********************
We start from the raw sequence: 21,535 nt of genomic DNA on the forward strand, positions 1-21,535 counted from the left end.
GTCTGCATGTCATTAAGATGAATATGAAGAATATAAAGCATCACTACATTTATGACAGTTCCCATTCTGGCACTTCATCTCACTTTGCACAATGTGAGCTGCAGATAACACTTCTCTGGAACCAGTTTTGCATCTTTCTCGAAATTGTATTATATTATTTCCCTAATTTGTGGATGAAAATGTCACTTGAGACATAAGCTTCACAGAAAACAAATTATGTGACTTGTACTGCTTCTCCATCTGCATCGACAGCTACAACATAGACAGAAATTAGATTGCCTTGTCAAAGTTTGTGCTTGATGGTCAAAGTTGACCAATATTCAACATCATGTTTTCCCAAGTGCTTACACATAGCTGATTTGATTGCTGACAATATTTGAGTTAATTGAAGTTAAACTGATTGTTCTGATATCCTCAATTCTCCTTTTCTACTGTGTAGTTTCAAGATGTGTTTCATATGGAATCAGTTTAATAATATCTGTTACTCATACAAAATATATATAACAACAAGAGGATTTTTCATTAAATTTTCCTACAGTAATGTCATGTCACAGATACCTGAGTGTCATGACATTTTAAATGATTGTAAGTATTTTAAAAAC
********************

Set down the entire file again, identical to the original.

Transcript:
We start from the raw sequence: 21,535 nt of genomic DNA on the forward strand, positions 1-21,535 counted from the left end.
GTCTGCATGTCATTAAGATGAATATGAAGAATATAAAGCATCACTACATTTATGACAGTTCCCATTCTGGCACTTCATCTCACTTTGCACAATGTGAGCTGCAGATAACACTTCTCTGGAACCAGTTTTGCATCTTTCTCGAAATTGTATTATATTATTTCCCTAATTTGTGGATGAAAATGTCACTTGAGACATAAGCTTCACAGAAAACAAATTATGTGACTTGTACTGCTTCTCCATCTGCATCGACAGCTACAACATAGACAGAAATTAGATTGCCTTGTCAAAGTTTGTGCTTGATGGTCAAAGTTGACCAATATTCAACATCATGTTTTCCCAAGTGCTTACACATAGCTGATTTGATTGCTGACAATATTTGAGTTAATTGAAGTTAAACTGATTGTTCTGATATCCTCAATTCTCCTTTTCTACTGTGTAGTTTCAAGATGTGTTTCATATGGAATCAGTTTAATAATATCTGTTACTCATACAAAATATATATAACAACAAGAGGATTTTTCATTAAATTTTCCTACAGTAATGTCATGTCACAGATACCTGAGTGTCATGACATTTTAAATGATTGTAAGTATTTTAAAAAC